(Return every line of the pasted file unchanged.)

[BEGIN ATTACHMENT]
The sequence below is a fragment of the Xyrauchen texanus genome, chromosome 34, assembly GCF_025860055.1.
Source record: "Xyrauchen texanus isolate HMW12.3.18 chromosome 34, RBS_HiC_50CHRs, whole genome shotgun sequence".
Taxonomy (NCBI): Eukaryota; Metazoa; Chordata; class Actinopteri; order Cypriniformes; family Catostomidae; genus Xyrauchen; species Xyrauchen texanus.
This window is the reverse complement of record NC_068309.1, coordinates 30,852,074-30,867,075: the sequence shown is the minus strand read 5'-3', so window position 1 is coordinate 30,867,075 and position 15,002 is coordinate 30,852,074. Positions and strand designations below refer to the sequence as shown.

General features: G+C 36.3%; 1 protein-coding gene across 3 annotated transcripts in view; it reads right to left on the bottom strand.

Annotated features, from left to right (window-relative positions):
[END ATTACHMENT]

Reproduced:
The sequence below is a fragment of the Xyrauchen texanus genome, chromosome 34, assembly GCF_025860055.1.
Source record: "Xyrauchen texanus isolate HMW12.3.18 chromosome 34, RBS_HiC_50CHRs, whole genome shotgun sequence".
Taxonomy (NCBI): Eukaryota; Metazoa; Chordata; class Actinopteri; order Cypriniformes; family Catostomidae; genus Xyrauchen; species Xyrauchen texanus.
This window is the reverse complement of record NC_068309.1, coordinates 30,852,074-30,867,075: the sequence shown is the minus strand read 5'-3', so window position 1 is coordinate 30,867,075 and position 15,002 is coordinate 30,852,074. Positions and strand designations below refer to the sequence as shown.

General features: G+C 36.3%; 1 protein-coding gene across 3 annotated transcripts in view; it reads right to left on the bottom strand.

Annotated features, from left to right (window-relative positions):